A group of 17 workers are fighting Tesco's decision to reduce their pay on weekends, bank holidays and evenings.
Law firm Leigh Day has contacted Tesco to ask how many employees are affected, but have estimated that 50,000 staff face a pay cut. Most of the staff who will have their wages reduced are over 40.
Paula Lee, a Leigh Day lawyer who is acting for the group, said: "Our clients are extremely unhappy that they have had their wages reduced in this way. These long-serving employees are especially angry that they only found out about the decision when new was leaked to the national press in January 2016."
She said the pay cuts were a "bitter pill" for Tesco's long-serving employees and that the firm believes it is discriminatory.
There seems to be a growing trend amongst retailers to cut staff wages and use those savings across other areas of the business.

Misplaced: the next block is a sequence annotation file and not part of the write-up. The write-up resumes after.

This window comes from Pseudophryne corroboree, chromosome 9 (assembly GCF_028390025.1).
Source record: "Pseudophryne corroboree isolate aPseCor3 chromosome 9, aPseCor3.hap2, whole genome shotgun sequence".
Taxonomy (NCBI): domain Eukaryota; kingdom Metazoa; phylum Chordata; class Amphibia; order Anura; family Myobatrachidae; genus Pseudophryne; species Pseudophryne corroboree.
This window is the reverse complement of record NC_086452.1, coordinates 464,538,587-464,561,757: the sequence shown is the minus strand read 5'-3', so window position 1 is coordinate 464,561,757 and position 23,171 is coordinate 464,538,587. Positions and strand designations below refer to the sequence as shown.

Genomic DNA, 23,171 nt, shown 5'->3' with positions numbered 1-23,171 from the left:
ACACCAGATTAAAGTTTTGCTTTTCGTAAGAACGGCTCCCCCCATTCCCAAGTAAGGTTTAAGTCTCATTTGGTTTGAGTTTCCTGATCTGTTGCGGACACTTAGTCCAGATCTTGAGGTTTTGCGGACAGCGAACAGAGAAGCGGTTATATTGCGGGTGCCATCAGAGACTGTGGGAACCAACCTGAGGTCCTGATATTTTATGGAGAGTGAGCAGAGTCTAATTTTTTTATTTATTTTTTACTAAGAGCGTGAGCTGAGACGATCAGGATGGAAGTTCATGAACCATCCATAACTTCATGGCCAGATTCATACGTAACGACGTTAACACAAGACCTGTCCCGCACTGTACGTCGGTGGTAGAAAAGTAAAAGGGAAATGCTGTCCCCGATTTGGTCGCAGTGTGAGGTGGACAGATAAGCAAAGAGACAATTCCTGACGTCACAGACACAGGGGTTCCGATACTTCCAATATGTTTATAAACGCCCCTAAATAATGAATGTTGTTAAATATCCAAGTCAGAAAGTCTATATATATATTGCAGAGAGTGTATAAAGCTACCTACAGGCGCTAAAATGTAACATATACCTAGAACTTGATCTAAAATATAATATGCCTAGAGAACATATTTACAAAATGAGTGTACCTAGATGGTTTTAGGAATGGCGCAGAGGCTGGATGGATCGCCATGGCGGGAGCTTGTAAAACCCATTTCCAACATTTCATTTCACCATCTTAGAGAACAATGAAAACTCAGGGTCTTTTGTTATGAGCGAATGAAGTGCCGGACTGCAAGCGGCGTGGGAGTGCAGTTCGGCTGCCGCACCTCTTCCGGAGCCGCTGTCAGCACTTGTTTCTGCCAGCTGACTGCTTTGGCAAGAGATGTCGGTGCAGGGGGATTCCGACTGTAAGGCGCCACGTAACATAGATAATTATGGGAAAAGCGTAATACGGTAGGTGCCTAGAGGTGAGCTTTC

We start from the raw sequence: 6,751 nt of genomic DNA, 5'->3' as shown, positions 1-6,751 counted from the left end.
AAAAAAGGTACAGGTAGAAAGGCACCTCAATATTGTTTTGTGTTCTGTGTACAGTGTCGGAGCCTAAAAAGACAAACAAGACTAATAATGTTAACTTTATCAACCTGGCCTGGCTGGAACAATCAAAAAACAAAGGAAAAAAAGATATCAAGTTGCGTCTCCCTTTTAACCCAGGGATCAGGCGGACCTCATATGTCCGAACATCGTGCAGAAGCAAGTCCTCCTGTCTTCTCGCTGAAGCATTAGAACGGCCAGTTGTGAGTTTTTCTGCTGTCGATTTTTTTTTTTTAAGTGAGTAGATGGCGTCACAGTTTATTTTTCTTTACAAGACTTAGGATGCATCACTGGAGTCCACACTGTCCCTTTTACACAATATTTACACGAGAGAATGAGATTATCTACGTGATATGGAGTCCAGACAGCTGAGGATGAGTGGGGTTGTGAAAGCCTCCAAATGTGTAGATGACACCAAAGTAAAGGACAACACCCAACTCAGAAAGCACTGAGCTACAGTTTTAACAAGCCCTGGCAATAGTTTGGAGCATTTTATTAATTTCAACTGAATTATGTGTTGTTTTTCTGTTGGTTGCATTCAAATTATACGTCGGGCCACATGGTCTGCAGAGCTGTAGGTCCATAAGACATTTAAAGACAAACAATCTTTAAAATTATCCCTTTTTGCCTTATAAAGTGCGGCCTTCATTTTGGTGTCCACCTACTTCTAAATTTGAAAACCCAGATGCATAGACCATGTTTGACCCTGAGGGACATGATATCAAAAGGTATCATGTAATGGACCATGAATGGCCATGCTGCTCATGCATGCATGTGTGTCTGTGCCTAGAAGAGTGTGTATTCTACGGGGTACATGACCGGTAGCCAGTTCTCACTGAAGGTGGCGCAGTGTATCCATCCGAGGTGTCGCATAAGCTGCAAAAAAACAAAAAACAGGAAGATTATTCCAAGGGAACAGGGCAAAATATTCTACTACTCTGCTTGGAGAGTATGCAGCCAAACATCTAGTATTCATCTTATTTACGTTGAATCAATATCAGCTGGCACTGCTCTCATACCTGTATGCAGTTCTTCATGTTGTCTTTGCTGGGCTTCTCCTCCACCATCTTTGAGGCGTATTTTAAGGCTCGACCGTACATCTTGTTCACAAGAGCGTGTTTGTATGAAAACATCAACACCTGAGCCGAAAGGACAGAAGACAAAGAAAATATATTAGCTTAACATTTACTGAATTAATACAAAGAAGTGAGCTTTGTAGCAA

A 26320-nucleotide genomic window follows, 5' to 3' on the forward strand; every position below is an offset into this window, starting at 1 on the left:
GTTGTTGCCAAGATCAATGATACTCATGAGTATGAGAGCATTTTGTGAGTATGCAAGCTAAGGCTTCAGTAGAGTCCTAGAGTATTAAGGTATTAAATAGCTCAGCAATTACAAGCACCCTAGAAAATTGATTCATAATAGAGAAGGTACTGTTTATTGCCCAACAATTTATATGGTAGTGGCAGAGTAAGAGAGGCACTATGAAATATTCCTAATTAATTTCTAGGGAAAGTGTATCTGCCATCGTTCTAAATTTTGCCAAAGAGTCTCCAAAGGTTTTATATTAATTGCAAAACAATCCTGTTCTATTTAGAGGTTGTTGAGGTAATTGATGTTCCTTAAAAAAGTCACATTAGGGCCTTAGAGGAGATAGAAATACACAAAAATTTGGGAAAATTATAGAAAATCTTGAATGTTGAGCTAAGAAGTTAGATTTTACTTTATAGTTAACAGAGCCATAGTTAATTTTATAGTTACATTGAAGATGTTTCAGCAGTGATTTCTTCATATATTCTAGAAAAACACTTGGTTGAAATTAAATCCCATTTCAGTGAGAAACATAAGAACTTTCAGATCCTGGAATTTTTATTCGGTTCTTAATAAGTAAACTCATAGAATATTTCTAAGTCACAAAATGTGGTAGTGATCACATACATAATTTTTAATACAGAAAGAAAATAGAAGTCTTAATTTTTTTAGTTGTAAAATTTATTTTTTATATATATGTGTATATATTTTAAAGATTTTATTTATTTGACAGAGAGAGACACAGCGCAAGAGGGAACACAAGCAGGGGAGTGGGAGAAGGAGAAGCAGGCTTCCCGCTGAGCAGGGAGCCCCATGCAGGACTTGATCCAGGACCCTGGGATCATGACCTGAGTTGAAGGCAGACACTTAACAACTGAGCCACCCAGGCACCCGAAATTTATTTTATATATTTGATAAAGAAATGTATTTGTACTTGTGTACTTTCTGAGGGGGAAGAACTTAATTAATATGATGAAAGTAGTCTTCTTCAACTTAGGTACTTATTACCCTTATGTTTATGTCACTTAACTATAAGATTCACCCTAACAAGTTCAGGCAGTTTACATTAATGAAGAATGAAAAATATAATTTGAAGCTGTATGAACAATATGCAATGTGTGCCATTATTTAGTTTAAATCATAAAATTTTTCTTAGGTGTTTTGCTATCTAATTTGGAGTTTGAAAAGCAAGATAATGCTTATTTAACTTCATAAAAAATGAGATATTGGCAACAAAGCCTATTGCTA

It is the longer serving staff in these retail organisations who usually suffer. Understandably our clients feel their loyalty is being taken advantage of; that the employer knows they are unlikely to leave their jobs and in turn that makes them feel vulnerable to further 'no choice' pay cuts.
A spokesperson for Tesco said: “Earlier this year we announced a pay increase of up to 3.1 per cent for colleagues working in our stores across the UK, in addition to a five per cent turnaround bonus.
"As part of the pay negotiations we also agreed to simplify premium payments to ensure a fair and consistent approach for all colleagues. The minority of colleagues who were negatively impacted by this change were supported with an agreed lump sum transition payment.”
Marks and Spencer also recently cut pay for staff working on Sundays and bank holidays, following the introduction of the national living wage. Changes to pay and pensions at the retailer have landed it with a one-off cost of £100m.